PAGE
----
Discussion:Installment sale and reduction of tax attributes

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Discussion Forum Index --> Advanced Tax Questions --> Installment sale and reduction of tax attributes

Discussion Forum Index --> Tax Questions --> Installment sale and reduction of tax attributes

WIBadgerCPA (talk|edits) said:

23 April 2014
I believe that installment sale treatment isn't allowed on the sale of a rental property to the extent there is §1250 recapture (depreciation in excess of straight line). If the taxpayer went through bankruptcy, and had to reduce his basis in the rental as part of that process, is the reduction of his basis because of that considered part of the §1250 recapture. If so, that part of the gain would be taxable immediately. If not, I think it can be postponed until payments are received. Anybody know?

WIBadgerCPA (talk|edits) said:

23 April 2014
Never mind, just found by answer. Basically converts it to §1245 property, and is taxable up front. Found the answer in Pub 908 on page 27.

Harry Boscoe (talk|edits) said:

23 April 2014
I hope that the "conversion" to §1245 property is only to the extent of the basis reduction, and I wonder if the IRS pub explained that. Also, when you say "taxable up front" you mean in an installment sale, right?

Doug M (talk|edits) said:

24 April 2014
WIBadger, you are correct.

"Unrecaptured section 1250 gain" is not income that is accelerated upon disposal in an installment sale.

But, basis reduction due to COD is considered to be depreciation taken, and it is treated as IRC 1245 depreciation taken. So, yes, the gain is accelerated upon disposition.

Harry Boscoe (talk|edits) said:

24 April 2014
Here's what the Pub says:

"...if he later sells the condominium at a gain, the part of the gain from the basis reduction will be taxable as ordinary income."

And here's what the Code says:

"(d) Recapture of reductions
(1) In general
For purposes of sections 1245 and 1250 - (A) any property the basis of which is reduced under this section and which is neither section 1245 property nor section 1250 property shall be treated as section 1245 property, and (B) any reduction under this section shall be treated as a deduction allowed for depreciation. (2) Special rule for section 1250 For purposes of section 1250(b), the determination of what would have been the depreciation adjustments under the straight line method shall be made as if there had been no reduction under this section."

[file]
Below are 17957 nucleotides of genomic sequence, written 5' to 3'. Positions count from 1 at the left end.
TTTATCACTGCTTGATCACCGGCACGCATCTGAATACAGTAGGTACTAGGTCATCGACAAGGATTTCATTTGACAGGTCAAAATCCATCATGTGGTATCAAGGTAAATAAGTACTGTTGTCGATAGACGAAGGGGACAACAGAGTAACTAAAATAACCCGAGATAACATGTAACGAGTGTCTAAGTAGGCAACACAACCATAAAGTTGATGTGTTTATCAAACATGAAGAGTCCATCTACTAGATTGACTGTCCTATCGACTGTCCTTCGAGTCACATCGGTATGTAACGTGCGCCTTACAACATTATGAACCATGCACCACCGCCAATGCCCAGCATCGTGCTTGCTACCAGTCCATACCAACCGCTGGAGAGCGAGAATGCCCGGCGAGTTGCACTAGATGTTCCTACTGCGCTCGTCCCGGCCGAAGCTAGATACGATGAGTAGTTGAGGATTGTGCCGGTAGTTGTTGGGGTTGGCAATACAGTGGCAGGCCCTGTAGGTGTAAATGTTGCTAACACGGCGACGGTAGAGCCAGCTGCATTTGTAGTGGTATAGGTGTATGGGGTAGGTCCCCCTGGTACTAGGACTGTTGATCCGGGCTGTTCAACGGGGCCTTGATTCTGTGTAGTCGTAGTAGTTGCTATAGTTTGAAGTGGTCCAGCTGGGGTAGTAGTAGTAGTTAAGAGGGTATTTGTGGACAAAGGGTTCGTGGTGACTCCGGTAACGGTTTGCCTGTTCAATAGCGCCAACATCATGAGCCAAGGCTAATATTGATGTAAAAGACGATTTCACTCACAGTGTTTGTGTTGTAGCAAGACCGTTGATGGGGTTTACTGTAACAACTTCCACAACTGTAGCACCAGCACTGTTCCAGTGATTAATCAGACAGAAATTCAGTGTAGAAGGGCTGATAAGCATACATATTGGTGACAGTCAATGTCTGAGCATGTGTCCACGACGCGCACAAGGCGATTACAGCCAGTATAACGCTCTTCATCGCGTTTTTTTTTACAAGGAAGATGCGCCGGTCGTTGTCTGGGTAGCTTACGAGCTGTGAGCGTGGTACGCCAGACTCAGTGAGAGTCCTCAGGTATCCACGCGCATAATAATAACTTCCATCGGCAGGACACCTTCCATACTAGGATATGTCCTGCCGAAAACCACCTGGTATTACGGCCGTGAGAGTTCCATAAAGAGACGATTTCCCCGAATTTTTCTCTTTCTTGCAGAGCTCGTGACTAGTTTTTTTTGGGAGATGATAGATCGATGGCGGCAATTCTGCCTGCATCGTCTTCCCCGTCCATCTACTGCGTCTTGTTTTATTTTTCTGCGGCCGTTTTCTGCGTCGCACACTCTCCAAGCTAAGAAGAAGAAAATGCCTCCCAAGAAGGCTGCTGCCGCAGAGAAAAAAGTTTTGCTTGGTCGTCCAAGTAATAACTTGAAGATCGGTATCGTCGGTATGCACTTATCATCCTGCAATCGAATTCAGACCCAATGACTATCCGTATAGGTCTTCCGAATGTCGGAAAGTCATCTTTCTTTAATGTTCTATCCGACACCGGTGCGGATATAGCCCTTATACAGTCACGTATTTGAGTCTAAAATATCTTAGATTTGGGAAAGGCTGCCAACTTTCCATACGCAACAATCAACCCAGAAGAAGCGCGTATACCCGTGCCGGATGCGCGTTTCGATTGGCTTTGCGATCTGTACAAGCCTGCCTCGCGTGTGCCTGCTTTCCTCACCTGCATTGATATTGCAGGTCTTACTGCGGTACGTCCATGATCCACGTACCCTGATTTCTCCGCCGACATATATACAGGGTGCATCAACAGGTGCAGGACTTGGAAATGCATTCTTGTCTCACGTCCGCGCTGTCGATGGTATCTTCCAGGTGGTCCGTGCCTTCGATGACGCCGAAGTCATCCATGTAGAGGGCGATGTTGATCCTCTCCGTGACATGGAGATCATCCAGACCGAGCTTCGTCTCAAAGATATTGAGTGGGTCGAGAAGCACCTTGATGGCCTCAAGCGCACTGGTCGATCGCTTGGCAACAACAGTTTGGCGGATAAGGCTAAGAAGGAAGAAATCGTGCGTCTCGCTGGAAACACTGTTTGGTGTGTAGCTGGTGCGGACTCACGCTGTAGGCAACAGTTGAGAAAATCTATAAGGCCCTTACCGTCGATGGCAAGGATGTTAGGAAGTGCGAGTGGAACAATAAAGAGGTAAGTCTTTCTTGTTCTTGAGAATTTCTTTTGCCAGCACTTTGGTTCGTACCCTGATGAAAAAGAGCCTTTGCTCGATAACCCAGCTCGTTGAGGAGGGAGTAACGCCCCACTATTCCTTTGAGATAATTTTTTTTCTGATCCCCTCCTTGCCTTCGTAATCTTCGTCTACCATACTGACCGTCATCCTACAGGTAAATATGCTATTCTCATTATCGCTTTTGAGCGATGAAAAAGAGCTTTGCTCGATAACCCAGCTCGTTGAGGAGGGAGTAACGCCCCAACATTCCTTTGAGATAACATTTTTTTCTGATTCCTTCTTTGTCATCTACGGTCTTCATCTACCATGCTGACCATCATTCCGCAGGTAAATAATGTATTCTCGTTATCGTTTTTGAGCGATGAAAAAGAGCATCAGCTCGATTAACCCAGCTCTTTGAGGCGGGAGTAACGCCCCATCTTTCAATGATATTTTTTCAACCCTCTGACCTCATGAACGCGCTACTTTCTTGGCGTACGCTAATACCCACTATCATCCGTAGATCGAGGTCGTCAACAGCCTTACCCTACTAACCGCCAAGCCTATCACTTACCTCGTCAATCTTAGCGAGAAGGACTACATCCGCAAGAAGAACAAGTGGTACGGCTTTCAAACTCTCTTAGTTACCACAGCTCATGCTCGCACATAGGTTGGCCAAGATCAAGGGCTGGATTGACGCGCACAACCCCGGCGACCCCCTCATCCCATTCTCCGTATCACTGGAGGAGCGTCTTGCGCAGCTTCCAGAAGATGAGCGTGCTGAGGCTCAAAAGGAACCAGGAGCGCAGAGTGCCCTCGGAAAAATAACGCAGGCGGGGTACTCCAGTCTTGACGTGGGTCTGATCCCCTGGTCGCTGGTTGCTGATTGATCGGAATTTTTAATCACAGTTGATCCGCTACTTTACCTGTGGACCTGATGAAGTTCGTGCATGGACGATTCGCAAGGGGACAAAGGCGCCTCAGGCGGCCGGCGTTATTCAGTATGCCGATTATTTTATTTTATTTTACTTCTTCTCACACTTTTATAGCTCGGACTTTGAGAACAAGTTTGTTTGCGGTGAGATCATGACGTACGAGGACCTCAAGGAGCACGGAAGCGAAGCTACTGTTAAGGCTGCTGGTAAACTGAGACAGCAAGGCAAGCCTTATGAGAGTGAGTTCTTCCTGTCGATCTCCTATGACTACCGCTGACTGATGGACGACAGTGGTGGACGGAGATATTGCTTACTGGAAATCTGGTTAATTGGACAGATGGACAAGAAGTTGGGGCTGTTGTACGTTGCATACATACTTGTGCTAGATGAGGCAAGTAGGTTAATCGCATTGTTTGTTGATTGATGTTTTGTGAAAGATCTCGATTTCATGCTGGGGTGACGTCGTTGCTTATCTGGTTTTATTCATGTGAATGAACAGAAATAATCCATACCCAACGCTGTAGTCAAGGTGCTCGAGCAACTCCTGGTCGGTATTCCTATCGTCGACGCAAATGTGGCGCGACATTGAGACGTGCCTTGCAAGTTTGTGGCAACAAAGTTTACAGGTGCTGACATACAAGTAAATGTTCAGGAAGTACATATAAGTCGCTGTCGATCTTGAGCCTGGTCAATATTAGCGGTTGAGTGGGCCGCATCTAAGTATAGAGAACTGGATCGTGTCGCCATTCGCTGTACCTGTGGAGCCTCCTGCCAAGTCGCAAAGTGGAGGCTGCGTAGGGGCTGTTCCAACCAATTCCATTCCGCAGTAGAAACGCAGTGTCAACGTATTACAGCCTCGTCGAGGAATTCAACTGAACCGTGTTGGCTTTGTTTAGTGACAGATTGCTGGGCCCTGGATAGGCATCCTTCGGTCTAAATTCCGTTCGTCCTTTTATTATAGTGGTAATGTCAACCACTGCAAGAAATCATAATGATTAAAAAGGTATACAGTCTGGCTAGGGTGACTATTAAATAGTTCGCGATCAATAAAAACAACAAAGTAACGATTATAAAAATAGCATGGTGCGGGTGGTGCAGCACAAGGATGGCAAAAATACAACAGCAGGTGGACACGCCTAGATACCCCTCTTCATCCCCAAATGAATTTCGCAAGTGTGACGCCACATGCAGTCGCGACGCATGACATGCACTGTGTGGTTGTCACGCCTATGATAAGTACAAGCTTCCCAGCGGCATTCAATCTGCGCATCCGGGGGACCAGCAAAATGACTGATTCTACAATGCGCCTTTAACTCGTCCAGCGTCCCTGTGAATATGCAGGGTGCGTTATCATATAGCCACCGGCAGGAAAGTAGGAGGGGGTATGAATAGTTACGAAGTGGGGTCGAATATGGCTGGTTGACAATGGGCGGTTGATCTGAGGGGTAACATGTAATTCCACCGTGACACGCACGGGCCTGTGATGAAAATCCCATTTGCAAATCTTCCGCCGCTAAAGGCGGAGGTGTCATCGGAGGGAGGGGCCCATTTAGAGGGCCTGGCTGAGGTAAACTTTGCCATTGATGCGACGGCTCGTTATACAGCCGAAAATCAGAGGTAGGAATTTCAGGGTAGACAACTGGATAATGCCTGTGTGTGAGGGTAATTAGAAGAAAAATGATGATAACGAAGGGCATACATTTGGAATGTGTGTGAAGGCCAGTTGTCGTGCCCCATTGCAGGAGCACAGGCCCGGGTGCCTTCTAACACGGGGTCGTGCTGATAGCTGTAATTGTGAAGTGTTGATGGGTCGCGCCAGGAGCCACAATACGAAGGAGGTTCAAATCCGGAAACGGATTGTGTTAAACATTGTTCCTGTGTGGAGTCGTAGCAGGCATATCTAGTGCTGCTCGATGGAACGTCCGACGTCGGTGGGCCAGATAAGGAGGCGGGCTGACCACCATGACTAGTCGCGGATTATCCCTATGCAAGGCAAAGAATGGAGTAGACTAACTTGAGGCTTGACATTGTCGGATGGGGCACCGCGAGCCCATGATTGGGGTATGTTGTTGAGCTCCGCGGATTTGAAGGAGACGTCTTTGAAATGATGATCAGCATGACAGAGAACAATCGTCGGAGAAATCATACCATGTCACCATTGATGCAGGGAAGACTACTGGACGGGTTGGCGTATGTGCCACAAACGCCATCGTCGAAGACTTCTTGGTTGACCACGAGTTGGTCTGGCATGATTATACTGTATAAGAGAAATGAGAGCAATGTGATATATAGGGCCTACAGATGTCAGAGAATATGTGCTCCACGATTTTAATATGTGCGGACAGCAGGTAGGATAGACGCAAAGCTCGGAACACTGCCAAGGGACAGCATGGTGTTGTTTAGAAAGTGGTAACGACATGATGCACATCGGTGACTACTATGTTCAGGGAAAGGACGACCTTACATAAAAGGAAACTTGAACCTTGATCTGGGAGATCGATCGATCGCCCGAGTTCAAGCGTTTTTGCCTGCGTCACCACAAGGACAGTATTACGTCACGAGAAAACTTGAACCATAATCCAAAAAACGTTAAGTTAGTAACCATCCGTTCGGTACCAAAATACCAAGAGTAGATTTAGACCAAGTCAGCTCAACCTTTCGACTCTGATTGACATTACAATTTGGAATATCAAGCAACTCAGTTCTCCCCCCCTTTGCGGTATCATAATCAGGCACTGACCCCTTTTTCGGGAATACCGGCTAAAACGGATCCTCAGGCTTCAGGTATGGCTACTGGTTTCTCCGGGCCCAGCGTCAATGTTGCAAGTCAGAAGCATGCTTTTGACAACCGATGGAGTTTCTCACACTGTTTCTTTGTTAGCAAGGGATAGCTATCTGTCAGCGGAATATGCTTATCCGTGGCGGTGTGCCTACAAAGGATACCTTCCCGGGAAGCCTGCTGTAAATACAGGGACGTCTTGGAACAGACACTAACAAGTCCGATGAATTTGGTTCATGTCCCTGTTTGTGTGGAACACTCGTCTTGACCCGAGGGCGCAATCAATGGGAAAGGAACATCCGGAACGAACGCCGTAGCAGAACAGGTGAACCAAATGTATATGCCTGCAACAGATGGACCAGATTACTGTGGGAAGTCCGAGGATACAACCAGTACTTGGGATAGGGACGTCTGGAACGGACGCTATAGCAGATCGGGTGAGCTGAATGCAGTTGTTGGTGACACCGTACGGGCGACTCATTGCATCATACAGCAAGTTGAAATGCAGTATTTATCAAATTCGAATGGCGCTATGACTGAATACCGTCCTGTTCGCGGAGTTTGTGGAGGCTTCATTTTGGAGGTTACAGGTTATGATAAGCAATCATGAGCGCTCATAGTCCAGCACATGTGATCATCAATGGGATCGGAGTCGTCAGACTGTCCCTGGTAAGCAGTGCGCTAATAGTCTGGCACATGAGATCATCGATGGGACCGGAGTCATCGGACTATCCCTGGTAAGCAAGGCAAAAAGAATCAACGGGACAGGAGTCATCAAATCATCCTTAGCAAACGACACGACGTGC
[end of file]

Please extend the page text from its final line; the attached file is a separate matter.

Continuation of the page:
Please note carefully the "neither...nor" language in (1)(A) above. That sorta leaves me thinking that Section 1250 property stays Section 1250 property after a Section 1017 basis reduction, but that the recapture rules get complicated by (1)(B).

DaveFogel (talk|edits) said:

28 April 2014
IRC §1017(d) was enacted in the Bankruptcy Tax Act of 1980 (P.L. 96-589). The Senate Finance Committee report (H. Rept. 96-1035, p. 16, 11/25/80) states the following:

"Recapture rule.—To ensure that ordinary income treatment eventually will be given to the full amount of basis reduction, the bill provides that any gain on a subsequent disposition of reduced-basis property is subject to “recapture” under section 1245 or the Code, or in the case of depreciable realty, under section 1250. (This recapture rule applies to any reduced-basis asset, whether depreciable or non-depreciable, and whether or not a disposition of such asset otherwise is subject to recapture under Code sections 1245 or 1250.) The computation of the amount of straight-line depreciation (under sec. 1250(b)) is determined as if there had been no reduction of basis under section 1017."

Accordingly, it appears that the amount of the recapture for section 1250 property is the excess of (1) total depreciation taken plus basis reduction, over (2) depreciation computed under the straight-line method as if the basis reduction hadn’t occurred.

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